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is somewhat scarce and more than a hundred years old. There is a spring, he says, of very fine water, with five distinct streams, from which circumstance it has ' obtained the name of the Ringers' Well.' There used to be an old castle in this town, long since pulled down; out of its materials a prison was built, with a wall embattled ' about, castle-wise,' and when the prison was destroyed in its turn some of the fragments were used in building the Bears Inn, where the historian saw a crenellated wall and 'the vestiges of a semicircular tower;' but it seems that these relics are now mistaken for a part of the more ancient fortress. The 'Bears' is no longer an inn, but its old neighbours, the White Hart and the Red Lion, still exhibit their fantastic signs.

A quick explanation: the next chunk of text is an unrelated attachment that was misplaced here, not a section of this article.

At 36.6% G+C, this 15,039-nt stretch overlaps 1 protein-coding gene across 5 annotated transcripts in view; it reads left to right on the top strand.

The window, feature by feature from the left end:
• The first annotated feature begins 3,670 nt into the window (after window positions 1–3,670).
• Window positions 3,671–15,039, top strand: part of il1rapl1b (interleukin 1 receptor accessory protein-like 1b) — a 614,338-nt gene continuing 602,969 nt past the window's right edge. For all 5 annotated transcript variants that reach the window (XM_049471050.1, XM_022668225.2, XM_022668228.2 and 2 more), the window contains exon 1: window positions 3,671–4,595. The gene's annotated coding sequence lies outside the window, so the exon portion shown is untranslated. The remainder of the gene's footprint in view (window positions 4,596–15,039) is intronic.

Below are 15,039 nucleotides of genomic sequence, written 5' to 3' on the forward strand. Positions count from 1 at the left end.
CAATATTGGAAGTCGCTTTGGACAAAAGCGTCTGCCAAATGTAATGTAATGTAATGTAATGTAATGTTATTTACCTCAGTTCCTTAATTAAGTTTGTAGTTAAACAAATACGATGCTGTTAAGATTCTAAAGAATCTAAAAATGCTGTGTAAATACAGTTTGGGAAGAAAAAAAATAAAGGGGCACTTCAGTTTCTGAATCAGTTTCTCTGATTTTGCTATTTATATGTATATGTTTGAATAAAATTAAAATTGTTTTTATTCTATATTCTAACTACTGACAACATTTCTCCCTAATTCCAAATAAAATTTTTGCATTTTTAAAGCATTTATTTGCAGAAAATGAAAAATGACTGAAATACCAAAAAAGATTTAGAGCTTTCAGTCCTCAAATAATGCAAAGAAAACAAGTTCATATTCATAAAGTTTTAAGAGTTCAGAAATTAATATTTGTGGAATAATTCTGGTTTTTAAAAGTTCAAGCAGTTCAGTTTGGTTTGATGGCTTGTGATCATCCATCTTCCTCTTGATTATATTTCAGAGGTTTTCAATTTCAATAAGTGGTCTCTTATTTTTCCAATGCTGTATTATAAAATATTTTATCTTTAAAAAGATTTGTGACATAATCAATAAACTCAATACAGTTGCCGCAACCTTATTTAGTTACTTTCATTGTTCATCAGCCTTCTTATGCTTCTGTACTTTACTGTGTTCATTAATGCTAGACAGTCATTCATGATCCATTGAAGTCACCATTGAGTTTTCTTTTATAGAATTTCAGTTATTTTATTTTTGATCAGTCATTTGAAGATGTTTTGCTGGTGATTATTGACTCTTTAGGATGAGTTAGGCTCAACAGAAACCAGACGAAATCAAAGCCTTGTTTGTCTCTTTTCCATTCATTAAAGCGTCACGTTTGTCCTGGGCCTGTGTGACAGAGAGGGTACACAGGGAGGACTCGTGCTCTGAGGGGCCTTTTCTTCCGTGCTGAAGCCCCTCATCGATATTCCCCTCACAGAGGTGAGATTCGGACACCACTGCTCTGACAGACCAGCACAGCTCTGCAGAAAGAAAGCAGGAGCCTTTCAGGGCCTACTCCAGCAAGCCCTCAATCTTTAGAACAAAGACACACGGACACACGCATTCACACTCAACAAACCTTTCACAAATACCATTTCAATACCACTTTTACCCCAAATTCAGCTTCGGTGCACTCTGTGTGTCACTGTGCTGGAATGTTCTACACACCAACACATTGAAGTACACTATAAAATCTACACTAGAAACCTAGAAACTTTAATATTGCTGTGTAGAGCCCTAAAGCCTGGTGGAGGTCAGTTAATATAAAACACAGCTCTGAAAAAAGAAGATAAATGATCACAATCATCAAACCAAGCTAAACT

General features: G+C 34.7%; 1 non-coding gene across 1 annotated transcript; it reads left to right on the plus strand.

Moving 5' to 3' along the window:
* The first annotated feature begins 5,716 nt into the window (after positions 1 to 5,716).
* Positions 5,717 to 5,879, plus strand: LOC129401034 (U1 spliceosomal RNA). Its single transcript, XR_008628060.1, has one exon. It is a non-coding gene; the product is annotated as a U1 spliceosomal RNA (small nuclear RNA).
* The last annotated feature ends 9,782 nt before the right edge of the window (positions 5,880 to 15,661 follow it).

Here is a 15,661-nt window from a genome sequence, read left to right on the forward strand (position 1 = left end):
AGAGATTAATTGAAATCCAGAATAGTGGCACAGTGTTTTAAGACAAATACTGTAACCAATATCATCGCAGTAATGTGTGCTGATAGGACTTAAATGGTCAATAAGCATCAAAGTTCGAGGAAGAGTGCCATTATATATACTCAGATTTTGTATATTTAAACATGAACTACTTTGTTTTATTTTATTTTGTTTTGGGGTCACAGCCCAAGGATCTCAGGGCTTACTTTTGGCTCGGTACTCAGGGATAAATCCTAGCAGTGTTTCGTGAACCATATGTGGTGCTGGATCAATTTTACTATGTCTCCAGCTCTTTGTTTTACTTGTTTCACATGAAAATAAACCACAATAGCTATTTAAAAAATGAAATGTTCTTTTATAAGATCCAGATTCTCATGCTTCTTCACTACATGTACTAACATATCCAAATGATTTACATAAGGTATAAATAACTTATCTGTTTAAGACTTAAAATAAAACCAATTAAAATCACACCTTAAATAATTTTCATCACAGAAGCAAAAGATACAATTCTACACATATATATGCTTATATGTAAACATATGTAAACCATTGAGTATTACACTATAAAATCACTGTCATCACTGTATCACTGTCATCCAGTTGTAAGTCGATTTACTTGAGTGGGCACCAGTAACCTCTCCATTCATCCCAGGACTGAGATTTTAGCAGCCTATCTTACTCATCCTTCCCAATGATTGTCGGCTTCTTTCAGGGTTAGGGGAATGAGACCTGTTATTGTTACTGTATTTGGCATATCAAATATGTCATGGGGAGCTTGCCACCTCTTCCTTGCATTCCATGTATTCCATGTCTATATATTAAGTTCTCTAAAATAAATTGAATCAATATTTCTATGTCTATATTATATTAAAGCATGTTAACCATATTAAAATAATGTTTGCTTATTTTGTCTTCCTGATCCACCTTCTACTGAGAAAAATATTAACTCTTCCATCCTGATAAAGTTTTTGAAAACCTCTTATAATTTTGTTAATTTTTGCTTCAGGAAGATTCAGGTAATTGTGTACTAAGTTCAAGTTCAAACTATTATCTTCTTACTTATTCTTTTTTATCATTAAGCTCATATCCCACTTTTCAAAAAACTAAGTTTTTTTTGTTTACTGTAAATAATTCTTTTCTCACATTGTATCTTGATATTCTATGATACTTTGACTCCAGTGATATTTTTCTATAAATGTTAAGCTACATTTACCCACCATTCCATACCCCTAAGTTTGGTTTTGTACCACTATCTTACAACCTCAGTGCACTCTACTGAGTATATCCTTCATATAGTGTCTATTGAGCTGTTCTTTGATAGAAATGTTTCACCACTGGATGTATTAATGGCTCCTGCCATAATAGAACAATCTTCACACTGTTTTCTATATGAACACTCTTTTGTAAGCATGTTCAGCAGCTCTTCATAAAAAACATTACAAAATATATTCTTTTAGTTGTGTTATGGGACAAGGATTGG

Mr. Barrett's plan is to group together the more archaic parts of his subject, and the story of Somerton matches easily with the romance of a pilgrimage from Camelot to 'Avalon;' but it must be confessed that the high earthworks at Cadbury have little to remind us of the green meads and crystal dykes' of Camelot, and that the world no longer believes in the sham discovery of Guinevere's crumbling tresses and the bones of the king that was and is to come.' There are several interesting antiquities to be seen en route, such as a paved stretch of the Roman Fosseway, and a slab-road through a peat-moss, which is known as the Abbot's Path. The date of this frame-way is unknown. It seems to have been constructed of roughly squared logs of birch and alder, with sides and cross-pieces, or 'stringers,' as in some of the American corduroy roads. Most interesting of all is the marsh-village discovered by Mr. Bulleid in the vicinity of Glastonbury, and described by Professor Boyd Dawkins before the British Association in 1894. It is not quite like the Swiss lake villages, which were generally built some way from the shore; it rather resembles the 'Marniere' of Lombardy, which have been defined as marshvillages built on piles in shallow pools of no great extent. The houses of the Glastonbury settlement were protected by a palisade standing in the mere. The peat has risen in some places about five feet above the ancient level; but in making the calculation it should be remembered that not one sixth part of the area has been excavated. It should also be remembered that both in the Irish crannoges,' or artificial islands, and on the sites of the palustrine villages near Modena, there was a further accumulation of mould, formed of organic remains mixed with the peat; this,